After determining the simple reaction time of the green frog to tactual and electrical stimulation, I attempted to do the same in case of auditory stimuli. In this I was unsuccessful because of failure to get the animal to give a motor response which could be recorded. The animal was placed in an experimenting box with a string attached to one hind leg as in the experiments described in Part II., and after it had become accustomed to the situation a sound was made. A wide range of sounds were tried, but to none except the croak of another frog was a motor reaction frequently given. Even a loud noise, such as the explosion of a large pistol cap, caused a visible motor reaction only in rare cases. In fifty trials with this stimulus I succeeded in getting three reactions, and since all of them measured between 230 and 240[sigma] it is perhaps worth while to record the result as indicative of the auditory reaction time. As these were the only measurements obtained, I have no satisfactory basis for the comparison of auditory with other reaction times.
The remarkable inhibition of movement shown by the frog in the presence of strong auditory stimulation, at least what is for the human being a strong stimulus, led me to inquire concerning the limits and delicacy of the sense of hearing in frogs. In the vast quantity of literature on the structure and functions of the sense organs of the animal I have been able to find only a few casual remarks concerning hearing.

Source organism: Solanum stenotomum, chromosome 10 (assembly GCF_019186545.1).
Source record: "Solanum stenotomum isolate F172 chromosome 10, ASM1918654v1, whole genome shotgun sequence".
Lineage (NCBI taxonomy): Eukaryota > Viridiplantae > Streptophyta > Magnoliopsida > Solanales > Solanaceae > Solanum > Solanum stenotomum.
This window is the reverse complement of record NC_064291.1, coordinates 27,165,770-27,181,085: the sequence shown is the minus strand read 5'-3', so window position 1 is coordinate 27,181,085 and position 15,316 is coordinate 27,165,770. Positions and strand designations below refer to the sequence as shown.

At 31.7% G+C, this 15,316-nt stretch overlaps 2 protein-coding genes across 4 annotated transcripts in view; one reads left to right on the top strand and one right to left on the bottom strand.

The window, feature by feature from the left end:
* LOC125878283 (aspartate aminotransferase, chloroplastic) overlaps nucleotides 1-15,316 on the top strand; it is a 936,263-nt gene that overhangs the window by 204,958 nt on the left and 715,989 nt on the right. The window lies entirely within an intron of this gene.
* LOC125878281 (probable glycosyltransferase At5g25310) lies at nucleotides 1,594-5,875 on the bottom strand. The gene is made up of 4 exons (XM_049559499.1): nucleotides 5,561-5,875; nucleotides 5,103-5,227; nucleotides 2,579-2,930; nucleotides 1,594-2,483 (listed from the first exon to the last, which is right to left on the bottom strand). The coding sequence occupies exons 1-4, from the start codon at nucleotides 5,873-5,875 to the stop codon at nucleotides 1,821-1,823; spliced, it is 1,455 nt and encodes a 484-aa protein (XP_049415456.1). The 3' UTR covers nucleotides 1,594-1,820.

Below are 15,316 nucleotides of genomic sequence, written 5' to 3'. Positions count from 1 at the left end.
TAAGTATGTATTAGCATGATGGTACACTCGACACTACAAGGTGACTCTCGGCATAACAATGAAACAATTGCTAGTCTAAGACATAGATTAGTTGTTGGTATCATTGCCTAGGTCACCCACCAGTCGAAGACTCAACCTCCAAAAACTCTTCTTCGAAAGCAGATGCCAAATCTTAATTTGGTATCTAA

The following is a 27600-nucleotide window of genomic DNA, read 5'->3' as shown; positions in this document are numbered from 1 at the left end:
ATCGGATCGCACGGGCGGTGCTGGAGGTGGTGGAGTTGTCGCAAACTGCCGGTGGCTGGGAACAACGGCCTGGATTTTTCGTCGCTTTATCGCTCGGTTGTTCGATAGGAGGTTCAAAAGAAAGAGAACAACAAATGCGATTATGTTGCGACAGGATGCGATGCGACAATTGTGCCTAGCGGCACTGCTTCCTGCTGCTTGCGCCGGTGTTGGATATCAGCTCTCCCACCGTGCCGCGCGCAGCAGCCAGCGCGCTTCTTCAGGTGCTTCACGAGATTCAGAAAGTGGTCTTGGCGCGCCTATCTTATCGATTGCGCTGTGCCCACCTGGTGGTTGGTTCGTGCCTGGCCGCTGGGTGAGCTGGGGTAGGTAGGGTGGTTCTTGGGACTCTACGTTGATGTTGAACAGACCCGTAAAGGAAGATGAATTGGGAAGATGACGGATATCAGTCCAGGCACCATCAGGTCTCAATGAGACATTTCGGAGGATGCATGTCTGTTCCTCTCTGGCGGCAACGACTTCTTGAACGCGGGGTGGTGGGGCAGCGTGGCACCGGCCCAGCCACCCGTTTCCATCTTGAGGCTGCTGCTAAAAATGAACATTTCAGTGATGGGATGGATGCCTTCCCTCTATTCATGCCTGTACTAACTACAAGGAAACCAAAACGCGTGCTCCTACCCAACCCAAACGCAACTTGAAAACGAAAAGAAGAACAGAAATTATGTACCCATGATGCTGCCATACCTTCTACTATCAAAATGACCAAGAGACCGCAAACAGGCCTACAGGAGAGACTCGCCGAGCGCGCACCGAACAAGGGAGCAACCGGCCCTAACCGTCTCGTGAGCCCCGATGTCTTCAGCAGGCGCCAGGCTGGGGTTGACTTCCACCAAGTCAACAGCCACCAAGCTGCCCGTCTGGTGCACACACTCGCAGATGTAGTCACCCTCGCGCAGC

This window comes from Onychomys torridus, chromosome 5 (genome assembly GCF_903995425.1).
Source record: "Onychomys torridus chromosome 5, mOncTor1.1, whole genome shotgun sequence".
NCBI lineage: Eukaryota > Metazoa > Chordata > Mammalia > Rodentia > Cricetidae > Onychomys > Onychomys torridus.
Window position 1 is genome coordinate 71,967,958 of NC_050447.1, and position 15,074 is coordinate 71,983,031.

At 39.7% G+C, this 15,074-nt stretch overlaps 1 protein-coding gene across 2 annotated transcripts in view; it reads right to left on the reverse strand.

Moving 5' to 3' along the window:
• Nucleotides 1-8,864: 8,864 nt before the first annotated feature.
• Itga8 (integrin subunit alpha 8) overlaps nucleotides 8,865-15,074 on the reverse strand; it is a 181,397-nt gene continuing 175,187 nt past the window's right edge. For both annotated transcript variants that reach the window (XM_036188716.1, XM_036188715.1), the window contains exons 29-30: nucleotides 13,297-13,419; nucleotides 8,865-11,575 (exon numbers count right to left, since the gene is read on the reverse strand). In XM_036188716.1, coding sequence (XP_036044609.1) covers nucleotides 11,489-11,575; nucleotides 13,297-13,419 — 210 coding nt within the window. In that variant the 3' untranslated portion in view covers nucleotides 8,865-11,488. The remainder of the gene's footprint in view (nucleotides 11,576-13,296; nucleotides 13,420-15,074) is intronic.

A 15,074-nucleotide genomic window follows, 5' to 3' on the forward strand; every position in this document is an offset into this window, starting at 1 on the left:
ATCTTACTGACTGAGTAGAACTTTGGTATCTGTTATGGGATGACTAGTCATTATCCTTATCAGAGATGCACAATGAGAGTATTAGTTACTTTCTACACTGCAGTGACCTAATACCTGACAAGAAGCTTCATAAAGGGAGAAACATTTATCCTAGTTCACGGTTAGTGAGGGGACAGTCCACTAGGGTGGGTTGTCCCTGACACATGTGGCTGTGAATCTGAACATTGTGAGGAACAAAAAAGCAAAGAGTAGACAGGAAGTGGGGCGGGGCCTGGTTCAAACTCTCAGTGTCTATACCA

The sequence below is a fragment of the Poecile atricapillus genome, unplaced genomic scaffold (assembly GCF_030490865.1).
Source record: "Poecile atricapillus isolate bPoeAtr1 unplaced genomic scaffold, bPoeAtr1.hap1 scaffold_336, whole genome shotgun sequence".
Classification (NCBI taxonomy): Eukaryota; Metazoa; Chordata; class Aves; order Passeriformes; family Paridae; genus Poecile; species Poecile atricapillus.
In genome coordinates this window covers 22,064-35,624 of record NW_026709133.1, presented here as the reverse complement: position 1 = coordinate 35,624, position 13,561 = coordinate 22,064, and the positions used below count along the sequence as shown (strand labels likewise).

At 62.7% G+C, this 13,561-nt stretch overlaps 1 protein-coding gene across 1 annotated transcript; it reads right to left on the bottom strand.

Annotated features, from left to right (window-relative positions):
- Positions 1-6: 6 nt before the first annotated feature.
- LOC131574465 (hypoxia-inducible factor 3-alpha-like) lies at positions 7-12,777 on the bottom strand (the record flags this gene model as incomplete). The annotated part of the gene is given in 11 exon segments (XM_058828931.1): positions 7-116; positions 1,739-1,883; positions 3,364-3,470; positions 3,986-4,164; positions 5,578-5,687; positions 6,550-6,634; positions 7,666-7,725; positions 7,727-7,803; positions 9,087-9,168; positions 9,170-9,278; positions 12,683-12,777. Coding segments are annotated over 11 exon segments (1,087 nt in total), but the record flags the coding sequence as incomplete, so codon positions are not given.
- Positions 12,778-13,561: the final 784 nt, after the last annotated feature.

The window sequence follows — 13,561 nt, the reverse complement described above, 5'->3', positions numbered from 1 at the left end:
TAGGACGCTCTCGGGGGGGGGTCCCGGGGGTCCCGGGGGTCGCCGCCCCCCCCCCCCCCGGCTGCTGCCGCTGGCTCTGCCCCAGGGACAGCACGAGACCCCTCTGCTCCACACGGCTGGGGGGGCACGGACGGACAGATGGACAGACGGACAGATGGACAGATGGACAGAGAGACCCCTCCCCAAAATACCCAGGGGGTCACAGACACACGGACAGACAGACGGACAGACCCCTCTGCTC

In approaching the problem of frog audition we may first examine the structure of the ear for the purpose of ascertaining what sounds are likely to affect the organ. There is no outer ear, but the membrana tympani, or ear drum, covered with skin, appears as a flat disc from 5 to 10 mm. in diameter on the side of the head just back of the eye and a little below it. In the middle ear there is but one bone, the columella, forming the connecting link between the tympanum and the internal ear. The inner ear, which contains the sense organs, consists of a membranous bag, the chief parts of which are the utriculus, the sacculus, the lagena, and the three semicircular canals. The cavity of this membranous labyrinth is filled with a fluid, the endolymph; and within the utriculus, sacculus and lagena are masses of inorganic matter called the otoliths. The auditory nerve terminates in eight sense organs, which contain hair cells. There is no cochlea as in the mammalian ear. The assumption commonly made is that vibrations in the water or air by direct contact cause the tympanic membrane to vibrate; this in turn causes a movement of the columella, which is transmitted to the perilymphatic fluid of the inner ear. The sensory hair cells are disturbed by the movements of the otoliths in the endolymph, and thus an impulse is originated in the auditory nerve which results in a sensation more or less resembling our auditory sensation. It is quite probable that the frog’s sense of hearing is very different from ours, and that it is affected only by gross air vibrations. This conclusion the anatomy of the ear supports.